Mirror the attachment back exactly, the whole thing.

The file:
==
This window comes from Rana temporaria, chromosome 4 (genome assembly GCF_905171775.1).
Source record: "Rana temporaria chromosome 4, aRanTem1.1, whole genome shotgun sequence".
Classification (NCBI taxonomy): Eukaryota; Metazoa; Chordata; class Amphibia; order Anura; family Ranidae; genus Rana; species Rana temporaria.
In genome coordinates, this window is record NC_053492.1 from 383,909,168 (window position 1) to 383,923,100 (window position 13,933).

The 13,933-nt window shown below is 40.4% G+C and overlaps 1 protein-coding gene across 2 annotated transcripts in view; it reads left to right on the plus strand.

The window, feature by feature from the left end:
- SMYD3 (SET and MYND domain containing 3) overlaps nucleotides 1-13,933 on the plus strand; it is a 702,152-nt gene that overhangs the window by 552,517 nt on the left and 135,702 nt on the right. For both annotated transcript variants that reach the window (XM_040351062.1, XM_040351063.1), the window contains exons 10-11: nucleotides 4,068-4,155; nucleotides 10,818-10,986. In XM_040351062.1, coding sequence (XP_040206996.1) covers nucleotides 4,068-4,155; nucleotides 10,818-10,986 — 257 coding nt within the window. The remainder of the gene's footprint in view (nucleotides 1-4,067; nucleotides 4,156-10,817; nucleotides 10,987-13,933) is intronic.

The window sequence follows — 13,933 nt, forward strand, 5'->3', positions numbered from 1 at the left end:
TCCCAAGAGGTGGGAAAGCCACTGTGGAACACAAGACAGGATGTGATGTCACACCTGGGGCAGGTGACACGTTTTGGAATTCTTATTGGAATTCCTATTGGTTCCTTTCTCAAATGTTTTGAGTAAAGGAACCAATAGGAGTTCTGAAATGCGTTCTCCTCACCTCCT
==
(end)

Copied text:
This window comes from Rana temporaria, chromosome 4 (genome assembly GCF_905171775.1).
Source record: "Rana temporaria chromosome 4, aRanTem1.1, whole genome shotgun sequence".
Classification (NCBI taxonomy): Eukaryota; Metazoa; Chordata; class Amphibia; order Anura; family Ranidae; genus Rana; species Rana temporaria.
In genome coordinates, this window is record NC_053492.1 from 383,909,168 (window position 1) to 383,923,100 (window position 13,933).

The 13,933-nt window shown below is 40.4% G+C and overlaps 1 protein-coding gene across 2 annotated transcripts in view; it reads left to right on the plus strand.

The window, feature by feature from the left end:
- SMYD3 (SET and MYND domain containing 3) overlaps nucleotides 1-13,933 on the plus strand; it is a 702,152-nt gene that overhangs the window by 552,517 nt on the left and 135,702 nt on the right. For both annotated transcript variants that reach the window (XM_040351062.1, XM_040351063.1), the window contains exons 10-11: nucleotides 4,068-4,155; nucleotides 10,818-10,986. In XM_040351062.1, coding sequence (XP_040206996.1) covers nucleotides 4,068-4,155; nucleotides 10,818-10,986 — 257 coding nt within the window. The remainder of the gene's footprint in view (nucleotides 1-4,067; nucleotides 4,156-10,817; nucleotides 10,987-13,933) is intronic.

The window sequence follows — 13,933 nt, forward strand, 5'->3', positions numbered from 1 at the left end:
TCCCAAGAGGTGGGAAAGCCACTGTGGAACACAAGACAGGATGTGATGTCACACCTGGGGCAGGTGACACGTTTTGGAATTCTTATTGGAATTCCTATTGGTTCCTTTCTCAAATGTTTTGAGTAAAGGAACCAATAGGAGTTCTGAAATGCGTTCTCCTCACCTCCT